Stepped care for maternal mental health: a case study of the perinatal mental health project in South Africa

dc.contributor.authorHonikman, Simoneen_ZA
dc.contributor.authorvan Heyningen, Thandien_ZA
dc.contributor.authorField, Sallyen_ZA
dc.contributor.authorBaron, Emilyen_ZA
dc.contributor.authorTomlinson, Marken_ZA
dc.date.accessioned2016-01-11T06:52:38Z
dc.date.available2016-01-11T06:52:38Z
dc.date.issued2012en_ZA
dc.description.abstractCommon mental disorders such as anxiety and depression are the third leading causes of disease burden globally for women between 14 and 44 years of age [1]. By 2030, these are expected to rise to first place, ranked above heart disease and road traffic injuries [2]. A recent systematic review reveals that maternal mental disorders are approximately three times more prevalent in low- and middle-income countries (LMICs) than in high-income countries (HICs), where the related burden of disease estimates range between 5.2% and 32.9% [3],4. In HICs, maternal suicide is the leading cause of death during the perinatal period, and while there is a relative dearth of information about maternal suicide in LMICs, the estimates are similarly high [5],[6]. Untreated maternal mental illness affects infant and child growth [7] and the quality of child care [8], resulting in compromised child development [4],[9]. Community-based epidemiological studies in South Africa have shown high prevalence rates of depressed mood amongst pregnant and postnatal women. In a low-income, informal settlement outside of Cape Town, 39% of pregnant women screened positive on the Edinburgh Postnatal Depression Scale (EPDS) for depressed mood [10] and 34.7% of postnatal women were diagnosed with depression [11]. In a rural area of KwaZulu-Natal province with high HIV prevalence, 47% of women were diagnosed with depression in their third trimester of pregnancy [12].en_ZA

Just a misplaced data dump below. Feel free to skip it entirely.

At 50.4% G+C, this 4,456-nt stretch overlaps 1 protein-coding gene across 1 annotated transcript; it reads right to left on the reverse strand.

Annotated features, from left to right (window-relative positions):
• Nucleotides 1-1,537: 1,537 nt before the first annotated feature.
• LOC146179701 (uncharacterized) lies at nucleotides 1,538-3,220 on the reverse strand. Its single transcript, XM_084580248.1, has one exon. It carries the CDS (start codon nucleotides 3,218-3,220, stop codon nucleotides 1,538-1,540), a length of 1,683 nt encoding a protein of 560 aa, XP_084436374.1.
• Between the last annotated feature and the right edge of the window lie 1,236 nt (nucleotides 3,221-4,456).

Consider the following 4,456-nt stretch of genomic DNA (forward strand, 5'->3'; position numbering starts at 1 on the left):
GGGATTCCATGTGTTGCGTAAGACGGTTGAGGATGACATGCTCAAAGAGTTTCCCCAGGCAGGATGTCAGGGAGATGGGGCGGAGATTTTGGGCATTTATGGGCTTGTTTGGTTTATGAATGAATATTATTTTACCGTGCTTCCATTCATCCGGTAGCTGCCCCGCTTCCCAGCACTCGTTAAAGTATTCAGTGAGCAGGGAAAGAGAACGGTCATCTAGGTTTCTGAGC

dc.identifier.apacitationHonikman, S., van Heyningen, T., Field, S., Baron, E., & Tomlinson, M. (2012). Stepped care for maternal mental health: a case study of the perinatal mental health project in South Africa. <i>PLOS Medicince</i>, http://hdl.handle.net/11427/16265en_ZA